Historical volatility (HV) is a useful measure to gauge market uncertainty. Recall that,
In finance, volatility (usually denoted by σ) is the degree of variation of a trading price series over time, usually measured by the standard deviation of logarithmic returns. Historic volatility measures a time series of past market prices… Investors care about volatility for at least eight reasons:
- The wider the swings in an investment’s price, the harder emotionally it is to not worry;
- Price volatility of a trading instrument can define position sizing in a portfolio;
- When certain cash flows from selling a security are needed at a specific future date, higher volatility means a greater chance of a shortfall;
- Higher volatility of returns while saving for retirement results in a wider distribution of possible final portfolio values;
- Higher volatility of return when retired gives withdrawals a larger permanent impact on the portfolio’s value;
- Price volatility presents opportunities to buy assets cheaply and sell when overpriced;
- Portfolio volatility has a negative impact on the compound annual growth rate (CAGR) of that portfolio
- Volatility affects pricing of options, being a parameter of the Black–Scholes model. Read more
Historical volatility is usually calculated by using the simple moving average of the historical returns. This approach works well when the market is in a “normal” condition. However, when there is a shock in the market, volatility increases and the equally weighted HV starts revealing its drawbacks, i.e.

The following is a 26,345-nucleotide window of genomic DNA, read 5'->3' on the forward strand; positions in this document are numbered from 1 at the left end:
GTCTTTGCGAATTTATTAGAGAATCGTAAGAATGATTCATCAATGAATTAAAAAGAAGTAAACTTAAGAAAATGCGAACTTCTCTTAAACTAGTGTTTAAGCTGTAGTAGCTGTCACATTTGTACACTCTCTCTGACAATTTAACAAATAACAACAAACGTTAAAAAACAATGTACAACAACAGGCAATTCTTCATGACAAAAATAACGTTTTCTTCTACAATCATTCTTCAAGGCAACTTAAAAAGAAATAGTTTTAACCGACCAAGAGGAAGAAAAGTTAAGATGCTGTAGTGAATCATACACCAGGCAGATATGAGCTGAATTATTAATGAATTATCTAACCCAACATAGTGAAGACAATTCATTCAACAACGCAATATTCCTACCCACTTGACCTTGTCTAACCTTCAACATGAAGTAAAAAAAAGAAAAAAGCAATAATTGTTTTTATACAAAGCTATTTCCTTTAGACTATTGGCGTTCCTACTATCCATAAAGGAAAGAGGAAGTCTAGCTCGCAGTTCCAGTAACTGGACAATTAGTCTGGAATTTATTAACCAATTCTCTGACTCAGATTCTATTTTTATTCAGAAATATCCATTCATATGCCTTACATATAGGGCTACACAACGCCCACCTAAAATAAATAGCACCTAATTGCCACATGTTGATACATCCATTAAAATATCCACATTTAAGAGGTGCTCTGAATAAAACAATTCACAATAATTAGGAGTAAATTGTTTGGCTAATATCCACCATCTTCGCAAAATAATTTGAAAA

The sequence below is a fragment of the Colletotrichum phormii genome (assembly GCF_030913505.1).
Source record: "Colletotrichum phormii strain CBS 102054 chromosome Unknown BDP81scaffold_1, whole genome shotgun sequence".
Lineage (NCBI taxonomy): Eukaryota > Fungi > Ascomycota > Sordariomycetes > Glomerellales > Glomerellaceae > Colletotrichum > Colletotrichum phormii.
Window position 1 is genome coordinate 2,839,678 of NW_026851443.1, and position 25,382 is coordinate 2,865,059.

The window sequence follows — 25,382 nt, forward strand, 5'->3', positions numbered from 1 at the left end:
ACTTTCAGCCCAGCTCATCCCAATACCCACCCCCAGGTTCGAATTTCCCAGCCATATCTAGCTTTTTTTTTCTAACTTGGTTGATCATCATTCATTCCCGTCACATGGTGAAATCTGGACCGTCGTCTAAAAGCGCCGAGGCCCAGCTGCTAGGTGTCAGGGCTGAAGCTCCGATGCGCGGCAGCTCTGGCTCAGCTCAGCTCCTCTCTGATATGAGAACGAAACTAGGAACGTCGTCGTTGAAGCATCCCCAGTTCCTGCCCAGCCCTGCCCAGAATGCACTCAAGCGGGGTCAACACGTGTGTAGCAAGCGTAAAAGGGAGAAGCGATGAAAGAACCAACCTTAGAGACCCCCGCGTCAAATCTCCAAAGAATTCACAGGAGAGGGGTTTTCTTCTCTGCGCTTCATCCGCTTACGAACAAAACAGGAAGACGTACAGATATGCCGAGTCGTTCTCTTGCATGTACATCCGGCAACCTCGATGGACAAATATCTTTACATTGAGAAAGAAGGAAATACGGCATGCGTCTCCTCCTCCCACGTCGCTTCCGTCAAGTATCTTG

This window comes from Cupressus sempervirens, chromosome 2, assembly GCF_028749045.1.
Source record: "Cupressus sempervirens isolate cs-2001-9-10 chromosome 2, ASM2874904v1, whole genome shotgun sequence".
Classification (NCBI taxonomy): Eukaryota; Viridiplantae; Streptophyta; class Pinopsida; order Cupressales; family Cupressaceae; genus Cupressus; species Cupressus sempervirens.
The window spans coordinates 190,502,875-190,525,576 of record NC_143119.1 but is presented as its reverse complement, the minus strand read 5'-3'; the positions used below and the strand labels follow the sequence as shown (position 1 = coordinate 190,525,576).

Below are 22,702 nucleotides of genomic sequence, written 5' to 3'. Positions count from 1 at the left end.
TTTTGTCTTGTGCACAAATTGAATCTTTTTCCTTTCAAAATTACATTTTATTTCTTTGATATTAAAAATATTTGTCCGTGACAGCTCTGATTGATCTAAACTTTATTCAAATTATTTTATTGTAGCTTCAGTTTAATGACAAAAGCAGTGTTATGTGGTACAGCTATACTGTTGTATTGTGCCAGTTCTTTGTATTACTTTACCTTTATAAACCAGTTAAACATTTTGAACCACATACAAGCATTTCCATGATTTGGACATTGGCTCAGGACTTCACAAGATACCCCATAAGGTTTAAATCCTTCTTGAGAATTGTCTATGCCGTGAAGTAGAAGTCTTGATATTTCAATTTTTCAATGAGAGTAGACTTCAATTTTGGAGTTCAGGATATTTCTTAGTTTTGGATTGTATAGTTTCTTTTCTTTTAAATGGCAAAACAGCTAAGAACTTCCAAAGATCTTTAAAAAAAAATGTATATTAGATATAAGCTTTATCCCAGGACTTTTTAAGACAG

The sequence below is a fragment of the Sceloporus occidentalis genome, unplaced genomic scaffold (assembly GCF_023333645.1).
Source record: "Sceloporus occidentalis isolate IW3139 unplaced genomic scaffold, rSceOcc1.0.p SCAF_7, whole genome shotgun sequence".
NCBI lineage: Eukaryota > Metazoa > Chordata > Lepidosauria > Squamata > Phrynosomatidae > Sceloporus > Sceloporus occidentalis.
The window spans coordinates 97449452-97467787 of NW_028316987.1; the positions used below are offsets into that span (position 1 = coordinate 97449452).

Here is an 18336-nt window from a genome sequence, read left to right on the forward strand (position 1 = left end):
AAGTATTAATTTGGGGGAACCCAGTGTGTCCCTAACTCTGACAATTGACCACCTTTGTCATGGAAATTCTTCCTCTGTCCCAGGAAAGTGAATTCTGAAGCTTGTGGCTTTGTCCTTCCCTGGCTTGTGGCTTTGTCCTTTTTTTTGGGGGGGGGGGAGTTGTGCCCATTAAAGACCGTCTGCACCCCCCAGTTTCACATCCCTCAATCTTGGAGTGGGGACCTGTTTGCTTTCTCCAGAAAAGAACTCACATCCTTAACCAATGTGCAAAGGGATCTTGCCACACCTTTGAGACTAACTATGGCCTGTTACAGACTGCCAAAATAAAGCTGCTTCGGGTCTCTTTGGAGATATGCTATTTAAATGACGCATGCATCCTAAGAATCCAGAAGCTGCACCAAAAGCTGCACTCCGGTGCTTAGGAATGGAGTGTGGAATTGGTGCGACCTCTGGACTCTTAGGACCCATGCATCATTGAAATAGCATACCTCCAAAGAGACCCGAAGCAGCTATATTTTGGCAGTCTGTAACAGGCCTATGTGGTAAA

- Historical volatility is not responsive enough to the increase in volatility;
- When the market stabilizes, the past volatile period still stays in the sample and is assigned an equal weight as the most recent period;
- When the volatile period goes out of sample in the calculation of historical volatility, we suddenly experience a drop in volatility that is not caused by changing market fundamentals.
The picture below illustrates the above points. The blue line depicts the 3-month equally weighted historical volatility of SPY. As we can observe from the figure, when the SP500 went down in early March of 2020, the implied volatility (not shown) went up, but the equally weighted volatility was lagging. It started going up only a week later. By mid-June, the market started stabilizing, but the equally weighted historical volatility still exhibited a high value. And finally, the equally weighted HV dropped abruptly at the beginning of July.
To remedy these problems, one can use the Exponentially Weighted (EW) historical volatility that assigns bigger weights to the recent returns, and smaller weights to the past ones. The EW return variance is calculated as follows,
where λ is a weighting factor,
σt denotes volatility at time t,
m is the sample size, and
rt denotes the daily return at time t.
It is observed from the figure above that the EWHV (red line) is more responsive than the equally weighted historical volatility. Also, the decline of the EWHV from its peak is smoother than that of the equally weighted HV.
The equally and exponentially weighted historical volatilities were implemented in an Excel workbook.